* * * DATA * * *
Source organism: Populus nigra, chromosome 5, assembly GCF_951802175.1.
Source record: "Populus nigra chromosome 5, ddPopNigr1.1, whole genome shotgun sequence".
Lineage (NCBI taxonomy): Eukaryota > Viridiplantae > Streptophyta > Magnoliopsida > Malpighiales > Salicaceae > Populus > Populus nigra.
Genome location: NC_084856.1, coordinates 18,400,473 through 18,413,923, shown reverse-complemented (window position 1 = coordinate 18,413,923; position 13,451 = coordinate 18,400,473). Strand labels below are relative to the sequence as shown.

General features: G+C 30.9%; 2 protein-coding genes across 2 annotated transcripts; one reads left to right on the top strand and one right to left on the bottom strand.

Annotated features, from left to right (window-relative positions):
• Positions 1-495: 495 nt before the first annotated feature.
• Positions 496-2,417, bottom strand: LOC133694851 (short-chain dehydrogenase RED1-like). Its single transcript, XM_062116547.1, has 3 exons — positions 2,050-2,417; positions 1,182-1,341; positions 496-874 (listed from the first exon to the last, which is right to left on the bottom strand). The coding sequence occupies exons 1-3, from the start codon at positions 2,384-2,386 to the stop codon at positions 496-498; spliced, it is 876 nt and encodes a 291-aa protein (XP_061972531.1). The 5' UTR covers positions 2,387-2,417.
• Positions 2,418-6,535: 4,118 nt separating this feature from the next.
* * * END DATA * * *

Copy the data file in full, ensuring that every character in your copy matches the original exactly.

Source organism: Populus nigra, chromosome 5, assembly GCF_951802175.1.
Source record: "Populus nigra chromosome 5, ddPopNigr1.1, whole genome shotgun sequence".
Lineage (NCBI taxonomy): Eukaryota > Viridiplantae > Streptophyta > Magnoliopsida > Malpighiales > Salicaceae > Populus > Populus nigra.
Genome location: NC_084856.1, coordinates 18,400,473 through 18,413,923, shown reverse-complemented (window position 1 = coordinate 18,413,923; position 13,451 = coordinate 18,400,473). Strand labels below are relative to the sequence as shown.

General features: G+C 30.9%; 2 protein-coding genes across 2 annotated transcripts; one reads left to right on the top strand and one right to left on the bottom strand.

Annotated features, from left to right (window-relative positions):
• Positions 1-495: 495 nt before the first annotated feature.
• Positions 496-2,417, bottom strand: LOC133694851 (short-chain dehydrogenase RED1-like). Its single transcript, XM_062116547.1, has 3 exons — positions 2,050-2,417; positions 1,182-1,341; positions 496-874 (listed from the first exon to the last, which is right to left on the bottom strand). The coding sequence occupies exons 1-3, from the start codon at positions 2,384-2,386 to the stop codon at positions 496-498; spliced, it is 876 nt and encodes a 291-aa protein (XP_061972531.1). The 5' UTR covers positions 2,387-2,417.
• Positions 2,418-6,535: 4,118 nt separating this feature from the next.